What's next for you? Do you have any works in progress?

I have an LDS SF [science fiction] novel, Time's Plague: A Tale Told in Five Acts, coming out next year. (It's under contract!!!!)

I am currently writing The Witch of White Lady Hollow. Set in 1978, southeast Missouri, in the mythical town of Blue Beech Ridge, it's the story of Tabitha Moonshadow and her divorced mother, Molly Moonshadow. In the late summer before Tabitha's senior year of high school, she and Molly abruptly move to a small town. They are (legally) fleeing from her father, Molly's ex-husband. Tabitha's father left them when Tabitha was six. This summer, for the first time in all those years, he demanded that Tabitha stay with him for the court-mandated month. It was an horrific, traumatic experience. So to protect her daughter, Molly took the first job she could find--teaching creative writing at a small junior college--and they moved. Tabitha has been uprooted from her friends, her home, her school, her singing and her acting. Now she's stuck in this tiny town away from everything familiar. To make matters worse, the prejudice against Mormons is very much alive and virulent in Blue Beech Ridge in 1978.

Even in the small branch of the Church, all the youth ostracize her. Most of the adults treat Molly and Tabitha with contempt as outsiders and "uppity women" who "should learn their place". Tabitha doesn't know where she fits in a branch, in a church that doesn't seem to value women. However, there is a group of girls at the school who go out of their way to befriend Tabitha. They call themselves the Circle and they call themselves "witches". (Quick note here: I am not dealing with witchcraft or Satanism in any way here.)

There is a power that all women possess, but most to a negligible degree. However, the members of the Circle are all very strong in the power. And unknown to herself (but known to the Circle), Tabitha is stronger than all of them put together. There is a catch, however--the power cannot be wielded by the girls directly. It can only be wielded by one of two very gifted men--the handsome HS football star, Joey, and a mysterious masked man known only as Magnus. The power comes from the women, but only these two men can channel it. Therefore, in the Circle, women are treated as goddesses. They are worshipped. They are valued. And they desperately want Tabitha to join them. And they will stop at nothing to get her and control her power, including murder.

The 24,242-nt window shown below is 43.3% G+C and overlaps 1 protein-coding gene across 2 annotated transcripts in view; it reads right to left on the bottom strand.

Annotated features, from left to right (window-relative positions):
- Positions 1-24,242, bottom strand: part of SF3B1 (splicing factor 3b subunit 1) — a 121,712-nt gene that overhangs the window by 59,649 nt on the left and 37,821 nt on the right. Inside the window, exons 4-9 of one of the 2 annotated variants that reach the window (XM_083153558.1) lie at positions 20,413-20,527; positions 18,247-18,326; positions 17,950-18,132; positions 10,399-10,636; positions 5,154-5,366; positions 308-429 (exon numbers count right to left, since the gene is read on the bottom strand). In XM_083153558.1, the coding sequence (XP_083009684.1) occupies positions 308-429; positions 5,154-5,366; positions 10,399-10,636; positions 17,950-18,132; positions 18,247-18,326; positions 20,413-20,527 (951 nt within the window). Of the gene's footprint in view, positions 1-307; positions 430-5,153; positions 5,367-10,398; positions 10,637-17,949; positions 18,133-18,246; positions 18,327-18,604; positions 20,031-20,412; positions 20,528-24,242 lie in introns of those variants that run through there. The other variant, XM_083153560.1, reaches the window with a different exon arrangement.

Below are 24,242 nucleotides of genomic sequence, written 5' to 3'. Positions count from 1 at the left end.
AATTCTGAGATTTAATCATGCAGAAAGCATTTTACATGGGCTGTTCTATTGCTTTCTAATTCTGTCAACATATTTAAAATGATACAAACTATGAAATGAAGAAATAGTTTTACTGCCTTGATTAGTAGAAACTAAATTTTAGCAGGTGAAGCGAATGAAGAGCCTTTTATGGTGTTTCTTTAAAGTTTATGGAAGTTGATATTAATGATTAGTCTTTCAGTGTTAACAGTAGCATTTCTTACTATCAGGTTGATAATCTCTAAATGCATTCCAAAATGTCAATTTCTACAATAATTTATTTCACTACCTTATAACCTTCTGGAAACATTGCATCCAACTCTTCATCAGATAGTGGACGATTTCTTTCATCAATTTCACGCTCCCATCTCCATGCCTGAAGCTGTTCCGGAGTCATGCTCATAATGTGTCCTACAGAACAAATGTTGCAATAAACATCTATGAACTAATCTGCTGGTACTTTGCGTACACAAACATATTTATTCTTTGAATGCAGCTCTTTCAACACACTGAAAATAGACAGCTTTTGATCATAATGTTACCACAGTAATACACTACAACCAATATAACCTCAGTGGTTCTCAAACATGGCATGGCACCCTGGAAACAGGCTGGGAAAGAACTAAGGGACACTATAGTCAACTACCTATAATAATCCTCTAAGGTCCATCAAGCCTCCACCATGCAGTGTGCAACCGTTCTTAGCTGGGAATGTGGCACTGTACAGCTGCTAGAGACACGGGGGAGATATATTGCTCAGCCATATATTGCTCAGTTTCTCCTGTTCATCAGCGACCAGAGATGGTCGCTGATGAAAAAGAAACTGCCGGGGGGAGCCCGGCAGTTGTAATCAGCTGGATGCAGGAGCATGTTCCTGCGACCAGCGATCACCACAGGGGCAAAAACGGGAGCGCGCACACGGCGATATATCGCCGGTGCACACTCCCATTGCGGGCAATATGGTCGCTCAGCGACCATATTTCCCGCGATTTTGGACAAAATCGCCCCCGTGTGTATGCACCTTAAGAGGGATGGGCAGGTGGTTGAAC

Meanwhile, Molly has become aware that someone has laid a trap to ensnare her daughter--a mysterious figure known as Magnus... She enlists the help of a sheriff's lieutenant, the handsome Mike Kilmore (who also happens to be a member of the branch presidency). Romance blossoms between Molly and Mike Kilmore, but so does suspicion about the identity of Magnus. Could Mike be the one stalking Molly's daughter?

How's that for a long-winded explanation? But, as you maybe can see, I'm passionate about my story and my characters.

Author Bio

C. David Belt was born in the wilds of Evanston, WY. As a child, he lived and traveled extensively around the Far East. In Thailand, he once fed so many bananas to a monkey, the poor monkey swore off bananas for life. He served as an LDS missionary in South Korea and southern California (Korean-speaking), and yes, he loves kimchi. He graduated from Brigham Young University with a BS in Computer Science and a minor in Aerospace Studies, but he managed to bypass all English or writing classes. He served as a B-52 pilot in the US Air Force and as an Air Weapons Controller in the Washington Air National Guard and was deployed to locations so secret, his family still does not know where he risked life and limb (other than in an 192' wingspan aircraft flying 200' off the ground in mountainous terrain). When he is not writing, he sings in the Mormon Tabernacle Choir and works as a software engineer. He collects swords, spears, and axes (oh, my!), and other medieval weapons and armor. He and his wife have six children and live in Utah with an eclectus parrot named Mork (who likes to jump on the keyboard when David is writing). There is also a cat, but she can't be bothered to take notice of the parrot, and so that is all the mention we shall make of her.